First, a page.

As Americans living abroad, we have not traveled inside the United States for the past few years. When preparing for our recent trip to Asia we were petrified of encountering the naked body scanners or opting out to have our children groped just to pass through the good ole USA – the former land of the free and innocent until proven guilty.
As a liberty-minded, health-conscious family, the idea of choosing between soaking our children with radiation or subjecting them to full-body molestations seemed to be no choice at all.
Perhaps foreshadowing things to come, when we left from Costa Rica, our items were triple checked and our middle child was swabbed for chemical weapons and given more intensive round of full-body wanding at the gate. Apparently, they can never be too careful as children may have secret suicidal plots to blow up plane carrying their family to make a political statement about charging for in-flight meals and snacks, or because they won’t air Pokemon episodes on the seat TVs.
The Costa Rica security agent did not respond well to my wife’s complaints of how ridiculous it was that our eight year-old Gringo son was suspected of being a chemical bomb maker. As my wife politely explained how crazy she thought this extra measure was, he asserted his authority and threatened, “Do you want to fly today? I can have you thrown off this flight!”
We made it on the flight despite my wife’s tenacious dress down of the fool with a badge and power trip.
|Despite our pleasant treatment by the TSA we|
Still encountered some friendly propaganda
Upon re-entering the security area, we saw rows and rows of full-body scanners and herds of people filed in the labyrinth of mobile security gates. Immediately, our tension level went up, concerned that we now had to make our dreaded “choice.” After all, who could afford to miss a flight with their family because they opt out of both violations of privacy?
To our surprise and great relief, we were ushered into the “family” lane which had very friendly TSA agents who joked with the kids as they passed through the traditional metal detector that failed to recognize a silver coin (1 ounce), a lighter, and an electronic cigar in the pockets of my cargo pants. I normally drop the coin in a tray but this time I forgot. Maybe they were turned off altogether.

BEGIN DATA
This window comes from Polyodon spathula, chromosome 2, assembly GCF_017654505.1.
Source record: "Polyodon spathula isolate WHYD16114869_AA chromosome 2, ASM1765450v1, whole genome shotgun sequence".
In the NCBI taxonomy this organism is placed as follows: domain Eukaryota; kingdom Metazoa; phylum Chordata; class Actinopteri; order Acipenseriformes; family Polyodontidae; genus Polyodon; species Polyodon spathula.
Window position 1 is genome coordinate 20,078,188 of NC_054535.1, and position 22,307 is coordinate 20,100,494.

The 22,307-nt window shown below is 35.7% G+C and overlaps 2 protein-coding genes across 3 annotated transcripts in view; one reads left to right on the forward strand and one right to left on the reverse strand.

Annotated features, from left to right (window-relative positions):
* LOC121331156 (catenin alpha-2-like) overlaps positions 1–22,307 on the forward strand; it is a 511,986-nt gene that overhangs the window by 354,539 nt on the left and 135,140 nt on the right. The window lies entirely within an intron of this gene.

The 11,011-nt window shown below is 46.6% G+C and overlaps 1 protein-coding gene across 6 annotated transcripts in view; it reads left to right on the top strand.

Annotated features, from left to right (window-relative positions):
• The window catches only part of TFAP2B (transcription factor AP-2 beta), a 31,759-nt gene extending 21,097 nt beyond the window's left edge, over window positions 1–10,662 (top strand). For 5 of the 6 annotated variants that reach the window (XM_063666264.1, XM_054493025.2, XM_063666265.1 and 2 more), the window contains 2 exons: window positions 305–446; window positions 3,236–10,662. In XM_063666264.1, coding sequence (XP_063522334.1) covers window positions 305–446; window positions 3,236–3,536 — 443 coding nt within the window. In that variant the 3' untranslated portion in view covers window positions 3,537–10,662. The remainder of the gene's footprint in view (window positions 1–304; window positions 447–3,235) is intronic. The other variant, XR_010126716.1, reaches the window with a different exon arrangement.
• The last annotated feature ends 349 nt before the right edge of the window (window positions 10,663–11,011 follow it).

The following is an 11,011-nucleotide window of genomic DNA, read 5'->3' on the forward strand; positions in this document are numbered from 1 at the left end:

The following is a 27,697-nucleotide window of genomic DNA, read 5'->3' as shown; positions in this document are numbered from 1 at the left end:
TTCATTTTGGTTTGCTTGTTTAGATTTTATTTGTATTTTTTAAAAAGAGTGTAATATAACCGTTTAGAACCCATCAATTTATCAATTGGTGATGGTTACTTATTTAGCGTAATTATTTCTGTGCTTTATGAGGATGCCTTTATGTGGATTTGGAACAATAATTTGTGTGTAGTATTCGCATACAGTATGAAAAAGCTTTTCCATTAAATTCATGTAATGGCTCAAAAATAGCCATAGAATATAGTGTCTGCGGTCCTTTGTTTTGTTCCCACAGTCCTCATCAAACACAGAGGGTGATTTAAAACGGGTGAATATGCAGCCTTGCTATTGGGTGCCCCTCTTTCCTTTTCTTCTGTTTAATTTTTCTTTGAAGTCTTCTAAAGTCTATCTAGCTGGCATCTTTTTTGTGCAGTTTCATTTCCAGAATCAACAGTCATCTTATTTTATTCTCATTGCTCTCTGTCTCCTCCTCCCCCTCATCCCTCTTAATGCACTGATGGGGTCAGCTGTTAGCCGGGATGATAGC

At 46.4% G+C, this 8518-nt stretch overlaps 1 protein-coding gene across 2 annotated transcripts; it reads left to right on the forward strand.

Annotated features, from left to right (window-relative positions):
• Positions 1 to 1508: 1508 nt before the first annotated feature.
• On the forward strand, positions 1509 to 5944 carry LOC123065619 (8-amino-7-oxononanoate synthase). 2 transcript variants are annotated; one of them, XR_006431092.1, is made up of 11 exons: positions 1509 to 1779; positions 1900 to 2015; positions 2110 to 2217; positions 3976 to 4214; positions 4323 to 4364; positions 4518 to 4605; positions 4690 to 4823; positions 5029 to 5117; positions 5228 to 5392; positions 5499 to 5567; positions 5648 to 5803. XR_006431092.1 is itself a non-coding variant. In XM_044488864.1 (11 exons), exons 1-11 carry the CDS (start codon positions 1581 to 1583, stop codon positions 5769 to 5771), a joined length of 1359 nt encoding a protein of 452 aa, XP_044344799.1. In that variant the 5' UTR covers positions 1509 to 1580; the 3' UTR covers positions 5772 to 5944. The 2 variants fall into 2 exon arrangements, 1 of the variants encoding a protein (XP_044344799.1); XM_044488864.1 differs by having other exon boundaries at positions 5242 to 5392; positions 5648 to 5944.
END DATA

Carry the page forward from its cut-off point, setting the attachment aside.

As we breathed a sigh of enormous relief while collecting our items off the conveyor belt, I watched with sadness the conditioned masses submit to the wrath of paranoid state power. I suppose they really had no choice, as we figured would be the case for our journey.
Next came the gambit at LAX. We thought for sure we’d have to submit our dignity there before boarding an international flight to Thailand. There were even more radiation-spewing scanners at LAX. But again, we were ushered into a family isle with the standard metal detector. This time, I remembered to remove the silver coin from my pocket and we glided through security without a hitch.
Although we feel great relief having avoided enhanced security measures that resemble the worst of what America’s security state has become, we must ask why some are exempt and others not?
Sure, it’s common sense that eight-year-old Americans are not suicide bombers. But what about the fact that it makes common sense that nearly all travelers are not going to bomb the plane? Or the fact that traditional security measures are more than sufficient? Or, that they have not caught anyone trying to bomb a plane with these increased measures?
It’s time to bring back freedom for everyone in the land of the free.
Image credit: Dees Illustration
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